Books are my biggest weakness when it comes to living the tiny life. I love to read and if I could just have a tiny house filled with books, my life would be complete. I got rid of a lot of my books when we moved in to La Casita and while I’m debating getting a Nook or other such tablet, I love the feel of reading a book. I’m not sure I can adapt wholeheartedly to the technological versions of reading. Below are some quirky and creative solutions to the book storage dilemma!
The ultimate in utility! I wouldn’t even have to get up to grab my favorite novel! I can live with that. Question is can I fit it in the house?
What a great idea for an old ladder! Love re-purposed projects like this. It’s what our tiny house is all about!
Brilliant storage idea for rafter space.
Super fun mod chair. Not the best for storage but I love the design!
This modern couch could double as a sleeping space on top of being storage. I’m always looking for multiple functions in any piece of furniture for a tiny house. If I was really going to fulfill my heart’s desire I would ask the public library to let me park in their backyard. That would be he perfect living situation for me!
- What do you have the most trouble storing in a tiny house?
- What have you parted with in order to live the tiny life?
These are our top ten books to read when searching for tiny house inspiration! This is the literature that influenced the design and build of La Casita and which continues to inspire us to build tiny houses and attempt to live a more sustainable life.
#1: Go House Go by Dee Williams was the basis for our build. We found this to be an excellent reference and helpful when tackling the nitty gritty of building a tiny house. Check out The Tiny Life’s book review here!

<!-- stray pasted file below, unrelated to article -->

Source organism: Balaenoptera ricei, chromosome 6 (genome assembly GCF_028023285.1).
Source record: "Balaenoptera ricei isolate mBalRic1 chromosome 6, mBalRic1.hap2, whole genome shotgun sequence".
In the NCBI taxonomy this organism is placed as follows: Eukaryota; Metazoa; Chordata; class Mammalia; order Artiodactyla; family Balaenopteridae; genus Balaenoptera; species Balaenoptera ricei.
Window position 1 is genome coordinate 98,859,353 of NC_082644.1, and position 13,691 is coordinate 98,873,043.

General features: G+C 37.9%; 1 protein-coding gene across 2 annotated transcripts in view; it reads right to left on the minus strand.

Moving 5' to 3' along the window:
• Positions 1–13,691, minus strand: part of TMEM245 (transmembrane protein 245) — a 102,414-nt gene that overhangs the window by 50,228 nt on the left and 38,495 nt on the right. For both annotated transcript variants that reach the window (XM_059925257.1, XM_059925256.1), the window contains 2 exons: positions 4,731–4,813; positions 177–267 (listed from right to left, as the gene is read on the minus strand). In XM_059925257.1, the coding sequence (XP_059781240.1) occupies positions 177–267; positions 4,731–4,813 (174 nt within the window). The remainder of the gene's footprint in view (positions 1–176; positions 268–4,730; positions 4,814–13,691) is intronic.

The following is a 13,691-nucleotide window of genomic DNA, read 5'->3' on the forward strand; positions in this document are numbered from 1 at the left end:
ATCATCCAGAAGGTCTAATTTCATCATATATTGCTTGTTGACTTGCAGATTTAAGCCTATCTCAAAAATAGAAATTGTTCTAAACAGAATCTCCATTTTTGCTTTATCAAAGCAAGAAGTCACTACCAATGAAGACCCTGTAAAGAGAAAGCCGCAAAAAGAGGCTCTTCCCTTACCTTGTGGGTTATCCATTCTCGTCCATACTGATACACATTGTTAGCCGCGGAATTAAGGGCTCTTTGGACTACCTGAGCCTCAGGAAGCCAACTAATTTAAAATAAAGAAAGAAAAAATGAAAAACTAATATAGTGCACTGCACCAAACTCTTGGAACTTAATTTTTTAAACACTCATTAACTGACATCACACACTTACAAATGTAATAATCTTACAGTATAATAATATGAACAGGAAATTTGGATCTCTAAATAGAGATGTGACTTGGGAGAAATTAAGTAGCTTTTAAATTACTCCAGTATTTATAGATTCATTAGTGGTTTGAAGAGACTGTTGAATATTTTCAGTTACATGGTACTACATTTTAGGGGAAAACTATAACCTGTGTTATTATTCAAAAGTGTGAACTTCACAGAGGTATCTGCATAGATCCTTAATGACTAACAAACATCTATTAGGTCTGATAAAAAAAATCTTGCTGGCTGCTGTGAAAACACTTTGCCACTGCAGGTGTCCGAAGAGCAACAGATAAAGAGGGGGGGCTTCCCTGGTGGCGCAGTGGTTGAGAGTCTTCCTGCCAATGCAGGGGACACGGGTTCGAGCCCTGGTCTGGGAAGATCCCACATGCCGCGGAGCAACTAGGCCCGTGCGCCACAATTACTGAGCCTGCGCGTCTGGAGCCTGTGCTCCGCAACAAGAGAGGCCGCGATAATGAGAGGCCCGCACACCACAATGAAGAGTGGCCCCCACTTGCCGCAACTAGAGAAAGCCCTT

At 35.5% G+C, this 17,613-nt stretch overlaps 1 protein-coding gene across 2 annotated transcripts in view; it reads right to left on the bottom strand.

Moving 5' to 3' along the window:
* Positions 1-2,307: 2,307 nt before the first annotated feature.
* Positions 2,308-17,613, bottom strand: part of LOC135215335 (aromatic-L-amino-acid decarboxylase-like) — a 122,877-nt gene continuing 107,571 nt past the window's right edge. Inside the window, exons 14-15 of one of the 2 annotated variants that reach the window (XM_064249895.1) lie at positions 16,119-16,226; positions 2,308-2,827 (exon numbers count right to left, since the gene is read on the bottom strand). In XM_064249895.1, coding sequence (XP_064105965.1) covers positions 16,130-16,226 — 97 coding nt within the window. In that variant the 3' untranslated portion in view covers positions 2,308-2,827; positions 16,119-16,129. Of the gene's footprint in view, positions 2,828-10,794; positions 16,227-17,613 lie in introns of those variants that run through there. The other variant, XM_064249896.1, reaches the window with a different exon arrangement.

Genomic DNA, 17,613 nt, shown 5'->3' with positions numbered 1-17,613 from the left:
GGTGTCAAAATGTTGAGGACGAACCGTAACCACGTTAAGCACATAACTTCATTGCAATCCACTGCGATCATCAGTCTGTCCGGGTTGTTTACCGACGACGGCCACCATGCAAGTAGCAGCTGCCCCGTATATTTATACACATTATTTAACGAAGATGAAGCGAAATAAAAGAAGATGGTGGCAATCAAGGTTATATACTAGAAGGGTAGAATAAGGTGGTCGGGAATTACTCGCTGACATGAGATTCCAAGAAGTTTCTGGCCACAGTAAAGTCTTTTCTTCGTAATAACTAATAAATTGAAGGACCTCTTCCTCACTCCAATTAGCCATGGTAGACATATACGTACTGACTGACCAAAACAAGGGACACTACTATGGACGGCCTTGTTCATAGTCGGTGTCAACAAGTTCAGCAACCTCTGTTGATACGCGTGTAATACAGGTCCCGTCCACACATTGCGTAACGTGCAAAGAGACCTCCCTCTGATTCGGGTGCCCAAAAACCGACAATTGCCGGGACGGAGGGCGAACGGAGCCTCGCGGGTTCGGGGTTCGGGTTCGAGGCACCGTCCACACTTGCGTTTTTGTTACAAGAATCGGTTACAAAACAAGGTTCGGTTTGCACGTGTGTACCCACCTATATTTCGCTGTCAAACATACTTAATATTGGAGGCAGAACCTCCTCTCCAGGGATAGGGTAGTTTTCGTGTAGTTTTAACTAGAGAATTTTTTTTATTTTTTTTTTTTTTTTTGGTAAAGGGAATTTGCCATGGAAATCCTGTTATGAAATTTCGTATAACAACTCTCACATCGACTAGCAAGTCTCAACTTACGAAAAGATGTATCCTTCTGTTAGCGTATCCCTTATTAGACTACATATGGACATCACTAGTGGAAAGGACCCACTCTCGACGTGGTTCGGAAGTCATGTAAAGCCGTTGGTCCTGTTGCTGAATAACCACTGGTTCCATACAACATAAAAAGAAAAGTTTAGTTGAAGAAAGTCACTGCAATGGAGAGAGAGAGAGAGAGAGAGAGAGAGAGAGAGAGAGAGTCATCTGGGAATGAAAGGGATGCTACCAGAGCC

#2: The Small House Book by Jay Shafer was an obvious choice when determining style. This book helped us to determine our desired aesthetic inspiring us with it’s intent toward sacred geometry and traditional angles that set tiny houses apart from sheds or mobile homes.
#3: Tiny House by Mimi Zeiger was our coffee table book for about a year. We loved to flip it open and enjoy this visually appealing amalgamation of tiny dwellings from around the world. The book focuses on buildings that share sustainability initiatives which encouraged our inspiration to build a home made of 90% reclaimed materials.
#4: Move House by Sean Topham is the book that led us to the Tumbleweed designs. It had a page featuring Jay Shafer along with many other quirky projects that opened our imaginations to what mobility and livability could mean.
#5: Ultimate Guide to House Framing by John D. Wagner is a well laid-out, clear guide to framing. From teaching how to use tools to reading blueprints to sheathing a wall-it truly encompasses how to frame a building in terms of construction as well as design.
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